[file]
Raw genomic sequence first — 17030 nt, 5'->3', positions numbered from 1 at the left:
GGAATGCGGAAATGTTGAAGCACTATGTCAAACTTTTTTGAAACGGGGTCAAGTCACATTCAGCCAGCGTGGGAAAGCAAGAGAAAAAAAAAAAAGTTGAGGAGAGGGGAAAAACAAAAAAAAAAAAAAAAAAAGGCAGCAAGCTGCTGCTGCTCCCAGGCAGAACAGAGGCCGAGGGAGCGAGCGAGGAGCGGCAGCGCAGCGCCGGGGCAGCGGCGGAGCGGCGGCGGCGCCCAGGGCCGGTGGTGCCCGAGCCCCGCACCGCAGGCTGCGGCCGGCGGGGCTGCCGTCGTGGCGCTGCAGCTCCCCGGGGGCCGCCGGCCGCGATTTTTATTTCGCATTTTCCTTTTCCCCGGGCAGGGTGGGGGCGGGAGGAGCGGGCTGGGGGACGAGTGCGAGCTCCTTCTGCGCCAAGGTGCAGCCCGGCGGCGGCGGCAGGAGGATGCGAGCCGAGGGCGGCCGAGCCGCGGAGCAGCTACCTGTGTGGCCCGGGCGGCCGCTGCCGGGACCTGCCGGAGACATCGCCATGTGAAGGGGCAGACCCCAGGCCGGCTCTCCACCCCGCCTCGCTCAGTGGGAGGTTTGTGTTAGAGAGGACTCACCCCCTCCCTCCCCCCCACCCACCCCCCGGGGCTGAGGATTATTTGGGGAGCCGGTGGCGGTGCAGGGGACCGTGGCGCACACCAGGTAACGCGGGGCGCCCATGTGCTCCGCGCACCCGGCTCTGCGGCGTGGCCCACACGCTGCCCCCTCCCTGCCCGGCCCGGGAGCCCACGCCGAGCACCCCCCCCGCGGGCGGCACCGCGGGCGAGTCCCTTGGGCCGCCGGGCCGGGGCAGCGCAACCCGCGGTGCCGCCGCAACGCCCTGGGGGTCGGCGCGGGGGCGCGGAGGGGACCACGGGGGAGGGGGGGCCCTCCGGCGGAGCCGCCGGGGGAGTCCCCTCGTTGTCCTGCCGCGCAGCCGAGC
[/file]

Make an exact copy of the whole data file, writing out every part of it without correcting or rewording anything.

Raw genomic sequence first — 17030 nt, 5'->3', positions numbered from 1 at the left:
GGAATGCGGAAATGTTGAAGCACTATGTCAAACTTTTTTGAAACGGGGTCAAGTCACATTCAGCCAGCGTGGGAAAGCAAGAGAAAAAAAAAAAAGTTGAGGAGAGGGGAAAAACAAAAAAAAAAAAAAAAAAAGGCAGCAAGCTGCTGCTGCTCCCAGGCAGAACAGAGGCCGAGGGAGCGAGCGAGGAGCGGCAGCGCAGCGCCGGGGCAGCGGCGGAGCGGCGGCGGCGCCCAGGGCCGGTGGTGCCCGAGCCCCGCACCGCAGGCTGCGGCCGGCGGGGCTGCCGTCGTGGCGCTGCAGCTCCCCGGGGGCCGCCGGCCGCGATTTTTATTTCGCATTTTCCTTTTCCCCGGGCAGGGTGGGGGCGGGAGGAGCGGGCTGGGGGACGAGTGCGAGCTCCTTCTGCGCCAAGGTGCAGCCCGGCGGCGGCGGCAGGAGGATGCGAGCCGAGGGCGGCCGAGCCGCGGAGCAGCTACCTGTGTGGCCCGGGCGGCCGCTGCCGGGACCTGCCGGAGACATCGCCATGTGAAGGGGCAGACCCCAGGCCGGCTCTCCACCCCGCCTCGCTCAGTGGGAGGTTTGTGTTAGAGAGGACTCACCCCCTCCCTCCCCCCCACCCACCCCCCGGGGCTGAGGATTATTTGGGGAGCCGGTGGCGGTGCAGGGGACCGTGGCGCACACCAGGTAACGCGGGGCGCCCATGTGCTCCGCGCACCCGGCTCTGCGGCGTGGCCCACACGCTGCCCCCTCCCTGCCCGGCCCGGGAGCCCACGCCGAGCACCCCCCCCGCGGGCGGCACCGCGGGCGAGTCCCTTGGGCCGCCGGGCCGGGGCAGCGCAACCCGCGGTGCCGCCGCAACGCCCTGGGGGTCGGCGCGGGGGCGCGGAGGGGACCACGGGGGAGGGGGGGCCCTCCGGCGGAGCCGCCGGGGGAGTCCCCTCGTTGTCCTGCCGCGCAGCCGAGC